Although its sad that no characters who are librarians in the series, their absence allowed the series to avoid playing into library stereotypes which I’ve written about on this blog, time and again. However, if the show does get a second season, then hopefully there are librarians as characters. They could either be among the existing cast, either one of the four protagonists as noted earlier, or perhaps some of the professors, like Caraway, for instance, or someone new entirely. Due to the lack of librarians, I can’t even apply my Librarian Portrayal Test to this episode, but that’s ok. I don’t believe that High Guardian Spice is the type of show that would play into librarian stereotypes, but even shows like Steven Universe and Mysticons, both of which I like a great deal, play into such stereotypes, each in their own ways.
That’s all for this post. As always, comments are welcome.
© 2021 Burkely Hermann. All rights reserved.
 Other examples include books are burned by some of those who want to censor books, which injures some of the librarians, in the series Library War, a book fire in an episode of Kaeloo, partial library destruction in an episode of Uncle Grandpa, possible library damage in the final episode of Cleopatra in Space, “Pyramid Scheme,” as a result of the invasion by Octavian’s forces as well, and Amity and Luz fighting monsters inside the library in The Owl House first season episode “Lost in Language,” returning to the library in the show’s second season, The latter will likely be a later post on this blog.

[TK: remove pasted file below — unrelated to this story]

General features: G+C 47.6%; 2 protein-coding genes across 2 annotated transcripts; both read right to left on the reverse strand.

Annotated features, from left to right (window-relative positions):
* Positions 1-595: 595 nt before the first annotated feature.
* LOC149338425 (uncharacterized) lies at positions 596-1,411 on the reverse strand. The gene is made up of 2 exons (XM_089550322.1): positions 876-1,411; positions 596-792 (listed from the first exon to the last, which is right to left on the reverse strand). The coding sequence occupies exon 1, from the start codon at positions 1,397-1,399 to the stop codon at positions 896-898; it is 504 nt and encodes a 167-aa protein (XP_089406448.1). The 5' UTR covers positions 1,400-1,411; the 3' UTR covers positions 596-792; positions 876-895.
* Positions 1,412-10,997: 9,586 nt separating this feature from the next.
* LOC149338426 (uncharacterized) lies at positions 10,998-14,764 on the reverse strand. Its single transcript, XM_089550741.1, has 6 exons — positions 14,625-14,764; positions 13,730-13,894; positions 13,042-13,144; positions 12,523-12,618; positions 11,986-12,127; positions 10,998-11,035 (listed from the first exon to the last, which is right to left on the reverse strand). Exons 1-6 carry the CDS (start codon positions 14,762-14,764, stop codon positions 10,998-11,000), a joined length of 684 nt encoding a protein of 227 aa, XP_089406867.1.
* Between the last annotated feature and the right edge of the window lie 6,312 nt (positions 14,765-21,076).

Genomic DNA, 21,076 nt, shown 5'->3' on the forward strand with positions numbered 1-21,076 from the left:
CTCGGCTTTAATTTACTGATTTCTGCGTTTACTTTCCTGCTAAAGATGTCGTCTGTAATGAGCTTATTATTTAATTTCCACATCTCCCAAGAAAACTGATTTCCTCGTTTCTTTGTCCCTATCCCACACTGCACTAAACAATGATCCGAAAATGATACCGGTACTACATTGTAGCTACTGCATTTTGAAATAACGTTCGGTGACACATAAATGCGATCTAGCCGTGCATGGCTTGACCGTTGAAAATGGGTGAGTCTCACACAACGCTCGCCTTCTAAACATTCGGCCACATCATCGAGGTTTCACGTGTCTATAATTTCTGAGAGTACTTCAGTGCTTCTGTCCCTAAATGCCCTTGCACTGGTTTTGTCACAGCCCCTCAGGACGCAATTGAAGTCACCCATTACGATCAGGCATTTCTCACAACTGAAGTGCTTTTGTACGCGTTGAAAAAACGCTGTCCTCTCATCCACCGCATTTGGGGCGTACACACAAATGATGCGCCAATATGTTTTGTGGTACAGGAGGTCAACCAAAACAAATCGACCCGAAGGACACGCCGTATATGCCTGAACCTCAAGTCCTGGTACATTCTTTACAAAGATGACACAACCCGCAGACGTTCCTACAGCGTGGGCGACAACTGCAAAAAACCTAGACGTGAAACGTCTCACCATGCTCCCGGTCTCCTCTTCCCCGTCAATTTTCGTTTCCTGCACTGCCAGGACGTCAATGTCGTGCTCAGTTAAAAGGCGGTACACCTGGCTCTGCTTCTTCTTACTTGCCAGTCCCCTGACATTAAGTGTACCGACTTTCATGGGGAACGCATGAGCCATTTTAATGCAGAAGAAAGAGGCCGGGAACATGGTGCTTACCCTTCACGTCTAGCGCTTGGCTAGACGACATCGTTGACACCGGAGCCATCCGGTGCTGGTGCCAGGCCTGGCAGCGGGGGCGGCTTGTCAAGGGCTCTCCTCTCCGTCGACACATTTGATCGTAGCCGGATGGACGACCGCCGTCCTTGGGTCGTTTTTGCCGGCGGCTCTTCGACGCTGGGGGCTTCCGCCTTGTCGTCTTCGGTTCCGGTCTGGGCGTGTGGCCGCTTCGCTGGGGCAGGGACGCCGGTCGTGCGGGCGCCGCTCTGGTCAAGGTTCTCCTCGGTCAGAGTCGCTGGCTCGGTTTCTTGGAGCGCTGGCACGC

There is also a whole page about libraries destroyed during World War II entitled “List of libraries damaged during World War II” and another about damage from the 2004 Indian Ocean earthquake, entitled “Library damage resulting from the 2004 Indian Ocean earthquake,” along with a whole page on book burning.
 A 1888 book by English printer William Blades says that “fire, water, gas and heat, dust and neglect, ignorance and bigotry, the bookworm, bookbinders, book collectors, other vermin (such as rats or flies), servants, and children” are enemies for books. While most of these make sense, it seems pretty messed up to say that bookbinders, book collectors, servants, and children are enemies of books, clearly a form of class discrimination there.